The R107 is looking better by the year, and this 1988 Mercedes-Benz 300SL R107 is pristine perfection. Words Emma Woodcock. Photography Dan Sherwood.
GREY POWER R107 300 SL MERCEDES DRIVER
ushing up and over, the bonnet bulges forward, urging over the headlights. Wedged with lumps of chiselled orange, the glass rhombuses have plenty of moxie themselves, crammed hard up against the horizontal swellings of the radiator grille. Bang in the middle, pinstriped with a single line of chrome, stands the oversize marque roundel. Any astute observer knows we can only be talking about the R107! Economical yet defiantly masculine, the third generation Sport Leicht remains an iconic automotive design.
Look a little closer and you’ll see the Mercedes we’ve come to enjoy on a chilly day in Cheshire is a late production model. It was first registered in December 1988, to be precise. The tell-tales are subtle, but they’re there. The bumpers suggest it, complete with the deep front lip spoiler. Those uncluttered alloys are also a giveaway and, if you really know what you’re looking for, the door handles will contradict any attempt to disguise the age of the car. Yep, the 300 SL sitting before us is an almost original survivor bearing testament to an era when our favourite manufacturer perfected the art of capability without clutter.
Following careful renovation, this pristine R107 is ready to take us all around the world, and with good reason. When the four-seat drop-top first hit the open road exactly three decades ago, rising soul star, Lisa Stansfield, was behind the wheel. Or, at least, that’s what several people who have worked on the car – or have been lucky enough to own this particular Mercedes – have told us.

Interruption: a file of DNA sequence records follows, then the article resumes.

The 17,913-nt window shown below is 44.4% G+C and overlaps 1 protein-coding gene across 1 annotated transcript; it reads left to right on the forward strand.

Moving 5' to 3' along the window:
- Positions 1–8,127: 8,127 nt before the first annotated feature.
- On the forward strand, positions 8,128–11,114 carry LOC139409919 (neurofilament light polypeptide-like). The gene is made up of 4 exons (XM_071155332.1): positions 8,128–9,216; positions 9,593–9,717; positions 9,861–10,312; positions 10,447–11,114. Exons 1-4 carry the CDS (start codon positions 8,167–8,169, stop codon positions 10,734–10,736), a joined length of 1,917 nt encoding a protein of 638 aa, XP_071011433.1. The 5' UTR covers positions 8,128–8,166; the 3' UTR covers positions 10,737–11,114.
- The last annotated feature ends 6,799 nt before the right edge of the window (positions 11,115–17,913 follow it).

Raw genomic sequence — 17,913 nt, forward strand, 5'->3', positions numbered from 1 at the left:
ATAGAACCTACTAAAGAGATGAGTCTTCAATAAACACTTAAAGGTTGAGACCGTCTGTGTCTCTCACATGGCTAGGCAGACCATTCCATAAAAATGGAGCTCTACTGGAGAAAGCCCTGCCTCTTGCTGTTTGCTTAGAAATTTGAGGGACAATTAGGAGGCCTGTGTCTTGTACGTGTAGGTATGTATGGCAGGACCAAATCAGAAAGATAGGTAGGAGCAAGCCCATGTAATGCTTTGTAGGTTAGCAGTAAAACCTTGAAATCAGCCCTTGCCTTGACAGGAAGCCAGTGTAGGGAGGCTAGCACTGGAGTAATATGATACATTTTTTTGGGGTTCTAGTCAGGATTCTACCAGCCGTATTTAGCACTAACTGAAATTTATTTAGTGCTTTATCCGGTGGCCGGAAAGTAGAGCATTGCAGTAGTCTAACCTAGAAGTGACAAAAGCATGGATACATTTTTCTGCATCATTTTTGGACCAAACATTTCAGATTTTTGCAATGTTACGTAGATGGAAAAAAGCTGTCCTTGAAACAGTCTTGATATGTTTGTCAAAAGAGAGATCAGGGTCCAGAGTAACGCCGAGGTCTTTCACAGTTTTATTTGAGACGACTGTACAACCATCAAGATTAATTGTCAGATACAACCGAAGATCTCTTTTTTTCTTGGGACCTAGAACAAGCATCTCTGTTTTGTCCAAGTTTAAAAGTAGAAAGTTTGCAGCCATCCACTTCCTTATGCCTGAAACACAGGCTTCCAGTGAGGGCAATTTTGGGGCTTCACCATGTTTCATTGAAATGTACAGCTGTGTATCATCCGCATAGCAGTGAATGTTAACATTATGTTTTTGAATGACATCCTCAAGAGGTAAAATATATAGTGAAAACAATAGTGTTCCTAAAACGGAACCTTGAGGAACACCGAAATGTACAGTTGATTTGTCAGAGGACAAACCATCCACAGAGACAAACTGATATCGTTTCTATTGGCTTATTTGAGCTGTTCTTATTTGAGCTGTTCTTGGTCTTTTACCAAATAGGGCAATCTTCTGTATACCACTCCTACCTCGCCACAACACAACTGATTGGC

Evidence is scant, but teasers are present. Paul Dey (the classic car nut who recently recommissioned this stunning SL) shows us the way. “Follow the trail and the story makes sense,” he suggests, pointing to an original dealer sticker from a Mercedes merchant in Manchester, a city close to Stansfield’s native Rochdale. There’s also paperwork highlighting the car’s export to Ireland, where the singer lived for a number of years. Of course, we invited her to tell us about this deep grey SL’s early life, but at the time of writing, we’re still waiting for a reply. Perhaps she's still out looking for her baby?
Several decades after it was first released into the wild, the car found itself under the guardianship of a dedicated enthusiast and amateur restorer. Sharing garage space with a chrome-grilled 230 CE and a 1970s Fiat 124 Spider, the future for this magnificent Mercedes looked promising. Half-stripped, the car was ready for a full recommission, but tragedy struck when its owner unexpectedly passed away. His three classic cruisers were sold to Paul in 2016.
Though the circumstances were undesirable, Paul was perfectly placed to be the SL’s new keeper. As proprietor of Altrincham-based car dealer, Dey Motor Company, and a lifelong petrolhead, he adores any interesting automobile and has owned a high number of desirable machines made by Mercedes. His love of the marque started in his teens, when he was exposed to the 300 SEL owned by his friend’s father. Eventually, Paul was in a position to buy a Mercedes of his own. “It was a W201 190E registered in the early 1990s,” he tells us. “The car was just two years old when I bought it from the finance director of a local golf and country club.” Painted black, well specified and fitted with oversized alloys, the fast four-door remained with its new owner for two years until it was replaced by a CL 600 Lorinser. A 500 SL and a C63 AMG DR520 followed.
When the 300 SL seen here landed at Paul’s workshop, the car wasn’t running and much of its componentry was being stored in boxes. Thankfully, an inspection delivered positive results, confirming excellent overall condition bolstered by no more than 48,000 genuine miles. The bodywork was unsullied, with corrosion only affecting one of the front wings. A replacement panel quickly solved the problem, allowing the car to be on the receiving end of a full respray soon after. Glittering and multitonal, the finish proves grey needn’t be synonymous with boring. It also takes years off the R107.